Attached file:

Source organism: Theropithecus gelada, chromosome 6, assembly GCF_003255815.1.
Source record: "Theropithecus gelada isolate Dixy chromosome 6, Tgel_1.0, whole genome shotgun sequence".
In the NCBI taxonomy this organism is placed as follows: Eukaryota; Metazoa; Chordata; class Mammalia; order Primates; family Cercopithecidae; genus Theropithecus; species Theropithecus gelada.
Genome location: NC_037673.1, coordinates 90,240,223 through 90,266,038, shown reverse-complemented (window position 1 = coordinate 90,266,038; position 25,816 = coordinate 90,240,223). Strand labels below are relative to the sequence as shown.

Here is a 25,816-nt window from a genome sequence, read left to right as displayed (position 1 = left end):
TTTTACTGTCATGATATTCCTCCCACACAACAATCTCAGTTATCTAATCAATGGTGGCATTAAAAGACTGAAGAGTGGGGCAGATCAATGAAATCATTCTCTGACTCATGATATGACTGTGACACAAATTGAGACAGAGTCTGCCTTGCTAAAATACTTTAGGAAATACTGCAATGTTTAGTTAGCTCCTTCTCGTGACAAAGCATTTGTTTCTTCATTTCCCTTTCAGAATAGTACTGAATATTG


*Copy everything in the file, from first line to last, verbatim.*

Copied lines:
Source organism: Theropithecus gelada, chromosome 6, assembly GCF_003255815.1.
Source record: "Theropithecus gelada isolate Dixy chromosome 6, Tgel_1.0, whole genome shotgun sequence".
In the NCBI taxonomy this organism is placed as follows: Eukaryota; Metazoa; Chordata; class Mammalia; order Primates; family Cercopithecidae; genus Theropithecus; species Theropithecus gelada.
Genome location: NC_037673.1, coordinates 90,240,223 through 90,266,038, shown reverse-complemented (window position 1 = coordinate 90,266,038; position 25,816 = coordinate 90,240,223). Strand labels below are relative to the sequence as shown.

Here is a 25,816-nt window from a genome sequence, read left to right as displayed (position 1 = left end):
TTTTACTGTCATGATATTCCTCCCACACAACAATCTCAGTTATCTAATCAATGGTGGCATTAAAAGACTGAAGAGTGGGGCAGATCAATGAAATCATTCTCTGACTCATGATATGACTGTGACACAAATTGAGACAGAGTCTGCCTTGCTAAAATACTTTAGGAAATACTGCAATGTTTAGTTAGCTCCTTCTCGTGACAAAGCATTTGTTTCTTCATTTCCCTTTCAGAATAGTACTGAATATTG